Counting River Dolphins



Posted on 25 June 2007  | 
Pink river dolphin, Inia geoffrensis, Orinoco river, Colombia.
© Fernando Trujillo / Fundación OmachaEnlarge
From Colombia to Bolivia

Trinidad, Bolivia - The River Dolphin Monitoring initiative for South America, a year long joint effort carried out by Fundación Omacha (Colombia), The Wildlife Conservation Society (WCS), Whale and Dolphin Conservation Society (WDCS) and WWF Colombia in the Amazon and Orinoquia: Ecuador, Peru, Bolivia, Brazil, Colombia and Venezuela, is nearing its end. On June 22nd, the trip along the Rivers Ichilo (Santa Cruz and Cochabamba) and Mamoré (Beni) concluded, and in July, in coordination with the Bolivian General Management for Biodiversity (DGB in Spanish), Faunagua and WWF Bolivia, the Itenez River (Beni, Bolivia) will be the last leg of this continental monitoring effort.

In Venezuela (June, 2006) the results of the expedition observed 270 dolphins, while in Ecuador (July, 2006) 40 were sighted. The results for Colombia (August, 2006) reported 131 Amazon River Dolphins (Inia geoffrensis); in Peru (September 2006) 818 were reported for both Amazon River Dolphin (Inia geoffrensis) and Tucuxi (Sotalia fluviatilis).

During the 240 km trip along the Amazonas, Atacuarí and Javarí rivers, between Colombia, Brazil and Peru (February, 2007), the group of scientists from the Fundación Omacha spotted 520 dolphins and expressed that the results obtained from previous expeditions indicate that the population of dolphin in the Amazon River is healthier versus the one in the Orinoco River. The Amazon River in Colombia shows that, although the species faces several threats, it has been able to survive.

In spite of healthy population, the census along the Amazon River did expose the serious threats that directly affect this ecosystem. The drastic deforestation process caused by illegal logging and burning, as well as infrastructure development projects, added to contamination and climate change, are rapidly destroying the most important extension of natural forest in the world.

River dolphins, referred to in Bolivia as bufeos, are one of the most threatened aquatic mammals worldwide, mainly because of the negative interaction with fishing and deterioration of their habitat caused by the construction of hydroelectric plants, mercury and hydrocarbon pollution, as well as large scale deforestation – all of which directly affects the presence and distribution of fish (which the River dolphin depend on as their food source). The conservation status of river dolphins is thus also an indicator of the conservation status of the regions themselves where they inhabit, which are rich in biodiversity and of great importance for maintaining an ecological balance.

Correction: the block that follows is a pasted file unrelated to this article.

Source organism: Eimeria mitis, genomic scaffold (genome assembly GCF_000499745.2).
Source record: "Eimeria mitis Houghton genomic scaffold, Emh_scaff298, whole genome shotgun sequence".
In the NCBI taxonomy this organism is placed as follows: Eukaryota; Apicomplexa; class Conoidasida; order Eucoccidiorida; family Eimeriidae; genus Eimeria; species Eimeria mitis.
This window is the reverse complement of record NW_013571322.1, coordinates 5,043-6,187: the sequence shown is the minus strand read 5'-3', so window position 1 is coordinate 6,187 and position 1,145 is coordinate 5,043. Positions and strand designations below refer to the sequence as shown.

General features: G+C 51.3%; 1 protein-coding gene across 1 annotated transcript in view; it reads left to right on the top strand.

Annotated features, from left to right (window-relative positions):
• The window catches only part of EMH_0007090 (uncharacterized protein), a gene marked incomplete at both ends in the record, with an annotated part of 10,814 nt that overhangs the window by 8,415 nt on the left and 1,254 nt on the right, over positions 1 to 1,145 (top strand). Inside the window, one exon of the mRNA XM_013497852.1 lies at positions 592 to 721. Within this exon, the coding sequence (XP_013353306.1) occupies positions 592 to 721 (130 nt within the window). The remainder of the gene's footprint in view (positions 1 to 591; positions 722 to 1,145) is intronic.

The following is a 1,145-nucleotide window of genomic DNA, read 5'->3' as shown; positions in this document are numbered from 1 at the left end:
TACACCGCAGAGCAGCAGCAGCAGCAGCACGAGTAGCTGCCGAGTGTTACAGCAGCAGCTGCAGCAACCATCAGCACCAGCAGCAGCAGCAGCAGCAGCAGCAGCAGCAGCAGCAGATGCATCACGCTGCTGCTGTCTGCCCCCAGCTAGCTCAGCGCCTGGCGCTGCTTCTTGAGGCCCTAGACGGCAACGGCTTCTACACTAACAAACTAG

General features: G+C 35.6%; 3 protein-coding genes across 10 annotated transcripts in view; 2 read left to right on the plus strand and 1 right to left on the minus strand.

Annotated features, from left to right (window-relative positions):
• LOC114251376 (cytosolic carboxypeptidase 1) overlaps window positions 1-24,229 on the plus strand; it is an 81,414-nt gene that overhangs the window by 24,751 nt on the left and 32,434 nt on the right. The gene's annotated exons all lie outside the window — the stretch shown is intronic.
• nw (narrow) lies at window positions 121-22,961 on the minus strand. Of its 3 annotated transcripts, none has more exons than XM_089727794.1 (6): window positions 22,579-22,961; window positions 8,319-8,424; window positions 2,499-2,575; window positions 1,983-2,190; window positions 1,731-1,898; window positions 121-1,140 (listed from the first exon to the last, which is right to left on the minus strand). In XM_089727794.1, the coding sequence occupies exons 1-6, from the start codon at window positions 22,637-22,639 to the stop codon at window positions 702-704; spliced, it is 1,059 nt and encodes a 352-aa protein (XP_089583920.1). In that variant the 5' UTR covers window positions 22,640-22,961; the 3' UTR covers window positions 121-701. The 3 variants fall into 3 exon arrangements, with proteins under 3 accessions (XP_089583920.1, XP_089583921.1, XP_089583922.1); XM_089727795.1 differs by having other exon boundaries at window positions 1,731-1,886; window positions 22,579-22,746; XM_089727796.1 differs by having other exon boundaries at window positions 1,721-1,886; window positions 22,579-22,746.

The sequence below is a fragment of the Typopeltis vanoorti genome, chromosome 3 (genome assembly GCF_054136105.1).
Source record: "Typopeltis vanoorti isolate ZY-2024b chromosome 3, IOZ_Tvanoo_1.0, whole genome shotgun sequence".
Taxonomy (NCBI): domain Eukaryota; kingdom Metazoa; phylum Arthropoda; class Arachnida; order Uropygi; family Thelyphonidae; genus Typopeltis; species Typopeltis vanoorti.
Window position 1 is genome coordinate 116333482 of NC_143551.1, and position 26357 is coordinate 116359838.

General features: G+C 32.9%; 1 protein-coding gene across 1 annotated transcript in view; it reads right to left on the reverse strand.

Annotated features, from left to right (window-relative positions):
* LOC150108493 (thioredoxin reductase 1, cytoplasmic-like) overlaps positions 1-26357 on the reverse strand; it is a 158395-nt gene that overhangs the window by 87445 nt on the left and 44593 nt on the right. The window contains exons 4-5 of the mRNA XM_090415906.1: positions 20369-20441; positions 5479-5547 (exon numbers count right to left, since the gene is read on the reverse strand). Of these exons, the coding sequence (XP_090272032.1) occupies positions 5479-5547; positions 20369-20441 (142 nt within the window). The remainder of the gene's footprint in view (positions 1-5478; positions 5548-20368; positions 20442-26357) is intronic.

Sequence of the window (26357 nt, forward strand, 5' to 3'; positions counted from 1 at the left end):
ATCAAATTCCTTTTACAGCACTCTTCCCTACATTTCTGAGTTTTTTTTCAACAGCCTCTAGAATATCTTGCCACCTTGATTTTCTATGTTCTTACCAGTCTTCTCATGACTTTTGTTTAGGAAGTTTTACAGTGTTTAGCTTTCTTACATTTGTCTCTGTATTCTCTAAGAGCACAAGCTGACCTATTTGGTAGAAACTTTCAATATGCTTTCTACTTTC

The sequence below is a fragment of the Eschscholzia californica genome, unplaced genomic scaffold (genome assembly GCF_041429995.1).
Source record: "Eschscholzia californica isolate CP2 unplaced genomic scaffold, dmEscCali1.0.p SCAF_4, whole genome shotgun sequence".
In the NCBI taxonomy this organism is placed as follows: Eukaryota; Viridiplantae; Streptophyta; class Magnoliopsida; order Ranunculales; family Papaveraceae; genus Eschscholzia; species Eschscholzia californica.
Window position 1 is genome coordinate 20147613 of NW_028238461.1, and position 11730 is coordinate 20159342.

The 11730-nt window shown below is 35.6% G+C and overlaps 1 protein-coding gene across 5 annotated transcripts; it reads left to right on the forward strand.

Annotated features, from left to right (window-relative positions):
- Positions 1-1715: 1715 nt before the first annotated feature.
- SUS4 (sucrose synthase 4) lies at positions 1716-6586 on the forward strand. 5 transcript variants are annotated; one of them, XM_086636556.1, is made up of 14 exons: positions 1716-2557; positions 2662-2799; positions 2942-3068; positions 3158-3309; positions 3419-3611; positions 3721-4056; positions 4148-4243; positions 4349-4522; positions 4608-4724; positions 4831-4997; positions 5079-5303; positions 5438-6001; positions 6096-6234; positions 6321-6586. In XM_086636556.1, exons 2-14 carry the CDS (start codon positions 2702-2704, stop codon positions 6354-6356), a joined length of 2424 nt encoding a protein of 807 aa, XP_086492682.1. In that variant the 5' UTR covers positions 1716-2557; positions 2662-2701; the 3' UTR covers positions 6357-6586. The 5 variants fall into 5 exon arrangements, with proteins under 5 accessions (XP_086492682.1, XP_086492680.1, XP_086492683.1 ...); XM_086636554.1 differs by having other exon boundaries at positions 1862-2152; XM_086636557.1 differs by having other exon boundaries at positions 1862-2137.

According to Mr. Saulo Usma, WWF Colombia, “the conclusion of the census in Bolivia generates great expectations since there is also a different species, Inia boliviensis, and this will be the first opportunity for studying the species”. “With the census in Bolivia we will have concrete results regarding the status of the river dolphin populations in the Orinoco and Amazon watersheds and, most importantly, we will consolidate the necessary information in order to implement a conservation strategy for this emblematic species”.

On June 23rd the Prefecture of the Beni organized a promotional event on the Flotel Reina del Enín (a floating hotel) to inform upon the tourism potential in the area, as well as diverse conservation projects that are underway in this area of the Bolivian Amazon carried out by the NGO Faunagua, WCS, Fundación Omacha and WWF.
Pink river dolphin, Inia geoffrensis, Orinoco river, Colombia.
© Fernando Trujillo / Fundación Omacha Enlarge

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